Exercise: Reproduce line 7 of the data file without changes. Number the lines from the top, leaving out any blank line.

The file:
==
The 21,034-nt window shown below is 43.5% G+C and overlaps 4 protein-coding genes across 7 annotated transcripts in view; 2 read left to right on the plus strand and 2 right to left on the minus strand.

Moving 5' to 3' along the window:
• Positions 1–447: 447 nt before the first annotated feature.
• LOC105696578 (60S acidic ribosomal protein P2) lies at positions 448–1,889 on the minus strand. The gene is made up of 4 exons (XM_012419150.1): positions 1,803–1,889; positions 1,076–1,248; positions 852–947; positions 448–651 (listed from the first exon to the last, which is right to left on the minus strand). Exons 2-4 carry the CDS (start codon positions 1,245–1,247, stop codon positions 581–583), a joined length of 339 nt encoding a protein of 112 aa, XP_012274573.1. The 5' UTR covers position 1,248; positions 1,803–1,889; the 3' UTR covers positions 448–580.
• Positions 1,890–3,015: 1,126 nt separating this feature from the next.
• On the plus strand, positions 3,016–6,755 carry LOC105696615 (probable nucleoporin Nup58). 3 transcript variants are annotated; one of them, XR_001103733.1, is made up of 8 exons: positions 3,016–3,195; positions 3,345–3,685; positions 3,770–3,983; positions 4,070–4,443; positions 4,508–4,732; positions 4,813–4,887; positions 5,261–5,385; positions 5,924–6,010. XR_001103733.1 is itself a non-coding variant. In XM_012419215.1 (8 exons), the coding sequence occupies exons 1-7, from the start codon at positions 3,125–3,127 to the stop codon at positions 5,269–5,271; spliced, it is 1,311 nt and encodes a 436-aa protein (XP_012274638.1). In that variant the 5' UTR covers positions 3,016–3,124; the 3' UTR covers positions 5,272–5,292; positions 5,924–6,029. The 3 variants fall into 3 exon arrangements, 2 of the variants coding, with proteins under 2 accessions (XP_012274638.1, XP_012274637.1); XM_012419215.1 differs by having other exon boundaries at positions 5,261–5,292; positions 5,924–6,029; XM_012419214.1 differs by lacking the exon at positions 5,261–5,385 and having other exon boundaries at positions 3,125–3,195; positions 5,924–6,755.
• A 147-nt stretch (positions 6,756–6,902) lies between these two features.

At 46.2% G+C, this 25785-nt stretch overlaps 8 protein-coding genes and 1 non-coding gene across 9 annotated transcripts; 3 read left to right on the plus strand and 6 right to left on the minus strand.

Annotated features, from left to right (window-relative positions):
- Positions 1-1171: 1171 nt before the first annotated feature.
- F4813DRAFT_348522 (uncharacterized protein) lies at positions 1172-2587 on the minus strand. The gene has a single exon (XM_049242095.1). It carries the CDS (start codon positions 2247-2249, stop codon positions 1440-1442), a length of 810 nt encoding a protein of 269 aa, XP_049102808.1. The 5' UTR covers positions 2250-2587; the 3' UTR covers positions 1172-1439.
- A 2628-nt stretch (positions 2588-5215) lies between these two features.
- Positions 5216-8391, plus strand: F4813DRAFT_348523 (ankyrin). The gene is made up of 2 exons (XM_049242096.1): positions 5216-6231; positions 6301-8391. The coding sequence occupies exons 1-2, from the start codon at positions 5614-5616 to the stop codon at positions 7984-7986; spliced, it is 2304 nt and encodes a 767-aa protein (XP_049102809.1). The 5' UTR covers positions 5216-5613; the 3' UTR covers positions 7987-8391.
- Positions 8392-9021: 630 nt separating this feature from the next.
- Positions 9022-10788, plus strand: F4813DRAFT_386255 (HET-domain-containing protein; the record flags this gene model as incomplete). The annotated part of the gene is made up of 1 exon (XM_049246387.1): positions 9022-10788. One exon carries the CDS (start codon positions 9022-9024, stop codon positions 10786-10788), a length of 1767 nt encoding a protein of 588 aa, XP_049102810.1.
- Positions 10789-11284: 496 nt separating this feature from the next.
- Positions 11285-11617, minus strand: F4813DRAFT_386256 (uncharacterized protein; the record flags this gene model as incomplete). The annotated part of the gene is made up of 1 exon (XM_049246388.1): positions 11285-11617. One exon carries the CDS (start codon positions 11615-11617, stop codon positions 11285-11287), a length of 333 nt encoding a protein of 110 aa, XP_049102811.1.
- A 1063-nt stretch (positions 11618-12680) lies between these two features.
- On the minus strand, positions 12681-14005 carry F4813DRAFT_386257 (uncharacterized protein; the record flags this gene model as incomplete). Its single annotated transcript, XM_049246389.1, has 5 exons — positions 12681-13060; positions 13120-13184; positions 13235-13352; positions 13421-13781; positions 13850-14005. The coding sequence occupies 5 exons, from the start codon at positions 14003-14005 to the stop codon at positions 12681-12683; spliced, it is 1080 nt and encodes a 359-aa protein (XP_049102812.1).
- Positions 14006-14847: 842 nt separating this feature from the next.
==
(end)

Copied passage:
• A 147-nt stretch (positions 6,756–6,902) lies between these two features.